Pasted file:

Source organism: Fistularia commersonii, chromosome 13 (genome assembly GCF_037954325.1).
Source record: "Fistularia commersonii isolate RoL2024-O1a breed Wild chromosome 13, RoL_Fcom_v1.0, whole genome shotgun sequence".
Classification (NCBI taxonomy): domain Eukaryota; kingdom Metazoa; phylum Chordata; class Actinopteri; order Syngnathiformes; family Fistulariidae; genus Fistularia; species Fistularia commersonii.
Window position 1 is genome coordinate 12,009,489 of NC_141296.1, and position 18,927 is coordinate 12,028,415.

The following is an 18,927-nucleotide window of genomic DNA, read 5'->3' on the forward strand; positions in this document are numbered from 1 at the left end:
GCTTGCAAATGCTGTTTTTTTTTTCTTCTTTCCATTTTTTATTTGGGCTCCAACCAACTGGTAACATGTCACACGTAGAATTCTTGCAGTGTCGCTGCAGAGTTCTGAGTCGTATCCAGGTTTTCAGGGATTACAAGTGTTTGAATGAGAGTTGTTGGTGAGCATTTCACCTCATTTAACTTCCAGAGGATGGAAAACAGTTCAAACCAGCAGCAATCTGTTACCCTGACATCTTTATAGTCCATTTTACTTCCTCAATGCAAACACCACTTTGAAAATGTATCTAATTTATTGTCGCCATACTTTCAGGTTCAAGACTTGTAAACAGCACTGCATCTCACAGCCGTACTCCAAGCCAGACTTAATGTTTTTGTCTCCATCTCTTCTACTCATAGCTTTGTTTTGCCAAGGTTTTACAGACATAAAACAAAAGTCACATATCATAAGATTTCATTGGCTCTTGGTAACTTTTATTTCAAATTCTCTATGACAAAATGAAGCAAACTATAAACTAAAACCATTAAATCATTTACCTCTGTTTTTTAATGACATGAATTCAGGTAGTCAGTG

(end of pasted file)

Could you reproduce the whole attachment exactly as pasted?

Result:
Source organism: Fistularia commersonii, chromosome 13 (genome assembly GCF_037954325.1).
Source record: "Fistularia commersonii isolate RoL2024-O1a breed Wild chromosome 13, RoL_Fcom_v1.0, whole genome shotgun sequence".
Classification (NCBI taxonomy): domain Eukaryota; kingdom Metazoa; phylum Chordata; class Actinopteri; order Syngnathiformes; family Fistulariidae; genus Fistularia; species Fistularia commersonii.
Window position 1 is genome coordinate 12,009,489 of NC_141296.1, and position 18,927 is coordinate 12,028,415.

The following is an 18,927-nucleotide window of genomic DNA, read 5'->3' on the forward strand; positions in this document are numbered from 1 at the left end:
GCTTGCAAATGCTGTTTTTTTTTTCTTCTTTCCATTTTTTATTTGGGCTCCAACCAACTGGTAACATGTCACACGTAGAATTCTTGCAGTGTCGCTGCAGAGTTCTGAGTCGTATCCAGGTTTTCAGGGATTACAAGTGTTTGAATGAGAGTTGTTGGTGAGCATTTCACCTCATTTAACTTCCAGAGGATGGAAAACAGTTCAAACCAGCAGCAATCTGTTACCCTGACATCTTTATAGTCCATTTTACTTCCTCAATGCAAACACCACTTTGAAAATGTATCTAATTTATTGTCGCCATACTTTCAGGTTCAAGACTTGTAAACAGCACTGCATCTCACAGCCGTACTCCAAGCCAGACTTAATGTTTTTGTCTCCATCTCTTCTACTCATAGCTTTGTTTTGCCAAGGTTTTACAGACATAAAACAAAAGTCACATATCATAAGATTTCATTGGCTCTTGGTAACTTTTATTTCAAATTCTCTATGACAAAATGAAGCAAACTATAAACTAAAACCATTAAATCATTTACCTCTGTTTTTTAATGACATGAATTCAGGTAGTCAGTG